As Biden tries to consolidate his governance agenda, he will find that the challenges within his own party might be far more difficult to tackle
The presidential election of the United States of America has been won by Joe Biden. There have been celebrations in the US and in other parts of the world. Donald Trump’s presidency is widely viewed as a highly disruptive one, making him a rather unpopular figure globally. But in the US his popularity does not seem to have declined, even though he could not muster enough electoral college votes. Since he refuses to concede, words like ‘coup’ are being bandied about. It is highly unusual to hear such words in the context of the American democracy, but the extreme polarization of the body politic has brought to the fore the infirmities of its political system at a time when it was least desired.
We were being told that there would be a Democratic wave on November 3. Instead, the performance of the Democrats has been below par. Not only is the US Senate likely to remain under Republican control, but the Democrats also lost seats in the House of Representatives. Democrats did not pick up a single state legislative chamber, and their majority in the House of Representatives has narrowed, sparking calls for a change in leadership. This success will give Republicans substantial control over congressional redistricting as states redraw electoral maps for congressional and state legislative districts next year, putting Democrats on a weak wicket in the long term.
Even Biden has managed to scrape through to the presidency by winning with slim margins in the key battleground states. It is this fractured mandate that Trump is seeking to exploit further by throwing in multiple legal challenges in the way of Biden. While the Trump versus Biden saga will continue to attract a lot of attention, what is equally, if not more, interesting is the intra-Democratic Party turmoil that this mandate has begun to produce. The moderate and centrist Democrats are worried that the so-called ‘progressives’ tried to provide an agenda for the party which was viewed as out of the mainstream, making it difficult for the Democrats to win seats in the hinterland. Several centrist Democrats have complained about calls by their colleagues on the left of the party to defund the police and law enforcement. As one moderate Democrat, Abigail Spanberger, said, “We lost races we shouldn’t have lost… ‘Defund the police’ almost cost me my race because of an attack ad… Don’t say socialism ever again… We need to get back to basics.”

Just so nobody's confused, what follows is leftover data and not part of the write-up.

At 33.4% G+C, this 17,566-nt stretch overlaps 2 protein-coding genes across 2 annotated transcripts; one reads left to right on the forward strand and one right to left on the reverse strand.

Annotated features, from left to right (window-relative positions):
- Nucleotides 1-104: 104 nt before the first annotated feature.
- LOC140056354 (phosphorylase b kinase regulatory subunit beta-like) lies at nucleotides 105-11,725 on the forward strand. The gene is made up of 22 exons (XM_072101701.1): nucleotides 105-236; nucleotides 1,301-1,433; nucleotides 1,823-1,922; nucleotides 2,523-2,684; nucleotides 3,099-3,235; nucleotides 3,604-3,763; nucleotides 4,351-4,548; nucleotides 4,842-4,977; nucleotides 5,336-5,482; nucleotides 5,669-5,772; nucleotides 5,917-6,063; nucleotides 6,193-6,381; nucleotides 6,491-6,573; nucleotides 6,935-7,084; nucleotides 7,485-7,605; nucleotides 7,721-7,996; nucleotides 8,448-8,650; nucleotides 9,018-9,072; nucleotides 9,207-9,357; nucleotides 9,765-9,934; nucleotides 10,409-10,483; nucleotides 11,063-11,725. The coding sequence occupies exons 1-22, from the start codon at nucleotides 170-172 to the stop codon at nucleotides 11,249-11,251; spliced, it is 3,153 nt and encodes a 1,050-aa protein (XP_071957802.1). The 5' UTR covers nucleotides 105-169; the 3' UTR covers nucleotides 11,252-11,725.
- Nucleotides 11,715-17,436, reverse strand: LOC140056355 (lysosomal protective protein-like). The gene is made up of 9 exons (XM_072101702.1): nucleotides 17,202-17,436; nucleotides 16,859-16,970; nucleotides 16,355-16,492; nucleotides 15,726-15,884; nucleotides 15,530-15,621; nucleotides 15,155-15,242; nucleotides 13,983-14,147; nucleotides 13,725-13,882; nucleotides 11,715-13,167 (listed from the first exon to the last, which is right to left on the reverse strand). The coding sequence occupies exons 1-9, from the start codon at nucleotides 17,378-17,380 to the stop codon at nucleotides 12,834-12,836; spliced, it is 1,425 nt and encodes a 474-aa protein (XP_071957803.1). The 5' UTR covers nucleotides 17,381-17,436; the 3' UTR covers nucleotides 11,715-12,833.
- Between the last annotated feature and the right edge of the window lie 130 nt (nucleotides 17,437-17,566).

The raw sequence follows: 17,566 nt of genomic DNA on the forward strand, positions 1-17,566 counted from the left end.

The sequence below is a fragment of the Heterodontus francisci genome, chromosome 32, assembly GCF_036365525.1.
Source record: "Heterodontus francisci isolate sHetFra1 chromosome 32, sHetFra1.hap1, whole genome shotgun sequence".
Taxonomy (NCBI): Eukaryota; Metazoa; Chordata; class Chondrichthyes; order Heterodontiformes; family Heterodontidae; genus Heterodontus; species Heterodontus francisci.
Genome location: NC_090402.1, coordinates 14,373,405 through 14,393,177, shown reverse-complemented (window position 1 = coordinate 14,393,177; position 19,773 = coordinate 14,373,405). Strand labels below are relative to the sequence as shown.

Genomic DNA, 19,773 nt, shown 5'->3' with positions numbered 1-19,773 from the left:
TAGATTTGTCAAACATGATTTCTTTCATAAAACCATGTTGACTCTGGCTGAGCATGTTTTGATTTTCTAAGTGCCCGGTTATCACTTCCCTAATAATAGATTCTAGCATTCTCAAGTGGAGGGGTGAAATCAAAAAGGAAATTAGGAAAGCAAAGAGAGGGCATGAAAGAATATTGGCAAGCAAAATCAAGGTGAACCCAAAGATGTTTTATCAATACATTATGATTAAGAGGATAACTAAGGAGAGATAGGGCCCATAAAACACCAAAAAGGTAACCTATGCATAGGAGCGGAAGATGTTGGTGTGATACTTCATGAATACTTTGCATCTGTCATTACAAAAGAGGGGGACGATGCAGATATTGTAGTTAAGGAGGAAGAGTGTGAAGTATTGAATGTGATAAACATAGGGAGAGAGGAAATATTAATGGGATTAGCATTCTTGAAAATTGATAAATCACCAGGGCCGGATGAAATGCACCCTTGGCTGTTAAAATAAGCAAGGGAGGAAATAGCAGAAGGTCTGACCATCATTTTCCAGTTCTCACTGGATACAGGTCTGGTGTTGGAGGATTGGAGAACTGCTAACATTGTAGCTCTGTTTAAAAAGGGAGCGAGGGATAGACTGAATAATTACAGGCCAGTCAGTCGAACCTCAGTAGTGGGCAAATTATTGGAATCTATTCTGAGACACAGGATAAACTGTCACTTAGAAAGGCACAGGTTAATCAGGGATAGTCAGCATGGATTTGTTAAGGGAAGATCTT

This has resulted in a strong pushback from the progressives. The Michigan representative, Rashida Tlaib, part of a liberal congressional clique known as “the Squad”, targeted the centrist Democrats for blaming the far-left for hurting the party. She, along with other progressives, has warned, “If we abandon our core progressive base and agenda, Democrats will not hold onto the House majority in the 2022 midterms and will have no hope of gaining grounds in the Senate.”
This group remains concerned about the prospect of President Joe Biden engaging with moderate Republicans as he tries to play the role of a unifier. Tlaib has made it clear, “We are not interested in unity that asks people to sacrifice their freedom and their rights any longer.” The senator, Bernie Sanders, is an important player in this dynamic. Sanders, who caucuses with Senate Democrats, has been floated by the progressives as a potential candidate for the labour secretary position in the incoming Biden-Harris administration and he has suggested that he would introduce a 100-day agenda of his own.
As Biden tries to make his way to consolidating his governance agenda, he will find that the challenges within his own party might be far more difficult to tackle than he would have imagined. The fault lines within the US and the Democratic Party are likely to ensure that governance will not be easy. This will be the single-most important issue facing the Biden administration at a time when the allure of the American democracy is already being questioned in parts of the world.
This commentary originally appeared in The Telegraph